The Vulnerability of Meat Processing and Other Food Processing Facilities to Airborne Viral Threats

Main Article Content

Tahl Zimmerman Salam A. Ibrahim

Abstract

The SARS-COVID-19 pandemic has resulted in over 6 million deaths worldwide (>967,000 deaths in the U.S. alone). Importantly, this pandemic has had a disproportionate impact on the food industry, including the meat processing industry. As a result, the health of food processing workers has been negatively impacted, leading to high numbers of SARS-COVID-19 cases at food processing facilities and surrounding communities. Resulting shutdowns have also led to product shortages for consumers and economic losses to the industry. In response, the food processing industry and public health agencies have prioritized continued food access over identifying evidence-based best practices for controlling airborne viral threats (AVTs). Consequently, the lack of high -quality evidence has made it more difficult to identify appropriate control measures that could prevent current and future airborne viral threats (AVT) in food processing facilities. Without evidence-based best practices, the food processing industry will remain vulnerable to future AVT events. Therefore, there is a pressing need for timely research on the spread of AVT in food processor settings. The aim of this article is to summarize the epidemiological knowledge regarding the impact COVID-19 has had on the food industry and the meat industry in particular and to emphasize the need for empirical research into the factors that contribute to the spread of airborne viruses in these settings in order to secure these facilities from future AVTs.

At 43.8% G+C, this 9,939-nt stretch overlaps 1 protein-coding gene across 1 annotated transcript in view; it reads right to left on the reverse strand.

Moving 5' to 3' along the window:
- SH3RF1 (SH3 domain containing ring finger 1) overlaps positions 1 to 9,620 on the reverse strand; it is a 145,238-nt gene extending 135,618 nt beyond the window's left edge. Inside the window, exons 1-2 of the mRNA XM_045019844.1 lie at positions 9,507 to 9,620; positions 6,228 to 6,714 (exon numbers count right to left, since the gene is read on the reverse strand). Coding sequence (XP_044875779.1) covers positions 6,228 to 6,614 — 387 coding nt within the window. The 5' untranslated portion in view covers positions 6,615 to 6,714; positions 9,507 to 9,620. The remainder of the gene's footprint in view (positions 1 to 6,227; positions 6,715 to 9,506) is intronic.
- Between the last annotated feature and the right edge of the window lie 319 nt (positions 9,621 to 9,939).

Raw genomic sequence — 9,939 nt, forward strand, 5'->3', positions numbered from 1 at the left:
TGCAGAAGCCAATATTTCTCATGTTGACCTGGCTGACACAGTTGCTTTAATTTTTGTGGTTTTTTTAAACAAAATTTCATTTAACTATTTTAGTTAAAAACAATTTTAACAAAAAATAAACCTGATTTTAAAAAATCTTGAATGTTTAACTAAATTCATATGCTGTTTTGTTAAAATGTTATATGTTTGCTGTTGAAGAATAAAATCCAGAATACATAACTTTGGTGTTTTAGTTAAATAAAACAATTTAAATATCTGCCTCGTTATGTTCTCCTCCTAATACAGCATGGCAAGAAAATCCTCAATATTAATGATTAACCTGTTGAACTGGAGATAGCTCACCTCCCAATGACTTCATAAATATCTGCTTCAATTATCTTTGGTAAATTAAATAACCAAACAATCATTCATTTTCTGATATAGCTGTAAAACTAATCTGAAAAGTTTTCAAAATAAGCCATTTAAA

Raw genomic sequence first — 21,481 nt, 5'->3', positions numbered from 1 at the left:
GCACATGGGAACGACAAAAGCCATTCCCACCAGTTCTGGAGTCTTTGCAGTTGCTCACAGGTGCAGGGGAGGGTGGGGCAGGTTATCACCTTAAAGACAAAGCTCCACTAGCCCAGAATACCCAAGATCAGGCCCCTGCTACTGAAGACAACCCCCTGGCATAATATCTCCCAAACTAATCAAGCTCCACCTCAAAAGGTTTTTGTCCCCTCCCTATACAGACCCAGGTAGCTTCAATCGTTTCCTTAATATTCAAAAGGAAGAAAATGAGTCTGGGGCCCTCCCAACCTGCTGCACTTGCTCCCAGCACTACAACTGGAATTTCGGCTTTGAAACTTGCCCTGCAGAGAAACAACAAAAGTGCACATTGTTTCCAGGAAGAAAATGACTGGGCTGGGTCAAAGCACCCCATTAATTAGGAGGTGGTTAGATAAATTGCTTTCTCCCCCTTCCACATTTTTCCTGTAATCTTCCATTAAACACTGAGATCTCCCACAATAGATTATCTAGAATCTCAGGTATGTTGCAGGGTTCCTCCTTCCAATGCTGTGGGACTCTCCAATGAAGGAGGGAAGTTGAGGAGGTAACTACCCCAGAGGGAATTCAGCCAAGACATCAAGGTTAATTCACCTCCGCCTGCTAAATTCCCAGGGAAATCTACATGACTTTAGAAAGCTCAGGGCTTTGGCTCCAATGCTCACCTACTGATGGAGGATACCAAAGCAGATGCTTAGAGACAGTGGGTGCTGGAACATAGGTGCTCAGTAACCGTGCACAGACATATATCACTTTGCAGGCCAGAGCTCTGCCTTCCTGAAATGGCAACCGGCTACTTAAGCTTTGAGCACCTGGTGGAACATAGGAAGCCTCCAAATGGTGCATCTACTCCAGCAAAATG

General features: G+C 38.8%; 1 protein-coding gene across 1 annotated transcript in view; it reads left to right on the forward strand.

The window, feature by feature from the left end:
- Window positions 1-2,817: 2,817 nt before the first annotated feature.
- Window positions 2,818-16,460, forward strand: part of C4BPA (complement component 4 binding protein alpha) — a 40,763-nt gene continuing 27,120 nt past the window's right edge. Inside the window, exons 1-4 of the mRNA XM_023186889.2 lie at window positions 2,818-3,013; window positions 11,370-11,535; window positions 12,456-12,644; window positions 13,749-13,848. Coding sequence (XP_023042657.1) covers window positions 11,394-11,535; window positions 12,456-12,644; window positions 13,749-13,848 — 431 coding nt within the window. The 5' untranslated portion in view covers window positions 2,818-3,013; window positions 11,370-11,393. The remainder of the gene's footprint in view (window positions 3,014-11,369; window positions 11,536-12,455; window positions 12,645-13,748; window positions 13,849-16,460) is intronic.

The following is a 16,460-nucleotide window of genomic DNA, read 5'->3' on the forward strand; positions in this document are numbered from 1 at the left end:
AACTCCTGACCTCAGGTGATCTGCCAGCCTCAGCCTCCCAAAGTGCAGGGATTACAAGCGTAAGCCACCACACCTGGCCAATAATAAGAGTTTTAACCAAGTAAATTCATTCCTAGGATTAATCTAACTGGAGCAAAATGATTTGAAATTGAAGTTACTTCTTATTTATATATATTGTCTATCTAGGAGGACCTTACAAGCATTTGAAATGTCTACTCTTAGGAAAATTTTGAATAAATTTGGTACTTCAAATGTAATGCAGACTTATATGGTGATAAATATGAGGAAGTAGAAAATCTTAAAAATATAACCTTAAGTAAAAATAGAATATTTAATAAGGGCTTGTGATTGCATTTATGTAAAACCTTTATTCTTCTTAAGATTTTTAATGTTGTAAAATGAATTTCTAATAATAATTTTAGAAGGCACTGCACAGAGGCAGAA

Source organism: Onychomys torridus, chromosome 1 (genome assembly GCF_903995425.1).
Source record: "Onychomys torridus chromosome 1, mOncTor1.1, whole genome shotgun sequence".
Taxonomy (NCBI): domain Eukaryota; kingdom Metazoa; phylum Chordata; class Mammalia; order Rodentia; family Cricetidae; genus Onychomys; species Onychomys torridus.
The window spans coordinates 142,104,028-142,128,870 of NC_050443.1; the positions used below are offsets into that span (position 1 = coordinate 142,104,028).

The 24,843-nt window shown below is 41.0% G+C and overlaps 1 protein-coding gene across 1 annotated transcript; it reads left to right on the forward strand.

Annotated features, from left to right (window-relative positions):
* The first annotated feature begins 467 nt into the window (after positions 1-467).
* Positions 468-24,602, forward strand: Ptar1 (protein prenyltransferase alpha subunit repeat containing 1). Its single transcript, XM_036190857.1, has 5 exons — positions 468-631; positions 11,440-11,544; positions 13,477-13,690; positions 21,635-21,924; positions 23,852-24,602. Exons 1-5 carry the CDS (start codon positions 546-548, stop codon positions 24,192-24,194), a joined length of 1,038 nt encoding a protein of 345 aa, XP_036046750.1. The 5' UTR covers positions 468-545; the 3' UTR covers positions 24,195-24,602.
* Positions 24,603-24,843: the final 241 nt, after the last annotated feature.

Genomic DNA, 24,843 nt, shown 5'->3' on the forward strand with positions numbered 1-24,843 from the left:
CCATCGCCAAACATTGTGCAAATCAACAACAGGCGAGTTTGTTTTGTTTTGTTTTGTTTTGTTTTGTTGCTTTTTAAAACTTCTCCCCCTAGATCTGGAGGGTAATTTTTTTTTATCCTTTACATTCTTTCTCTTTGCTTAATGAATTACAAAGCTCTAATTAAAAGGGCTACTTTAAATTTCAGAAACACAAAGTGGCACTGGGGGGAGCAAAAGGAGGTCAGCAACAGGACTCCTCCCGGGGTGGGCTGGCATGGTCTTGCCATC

Article Details

How to Cite
ZIMMERMAN, Tahl; IBRAHIM, Salam A.. The Vulnerability of Meat Processing and Other Food Processing Facilities to Airborne Viral Threats. Medical Research Archives, [S.l.], v. 10, n. 7, july 2022. ISSN 2375-1924. Available at: <https://esmed.org/MRA/mra/article/view/2927>. Date accessed: 14 aug. 2022. doi: https://doi.org/10.18103/mra.v10i7.2927.
Section
Research Articles

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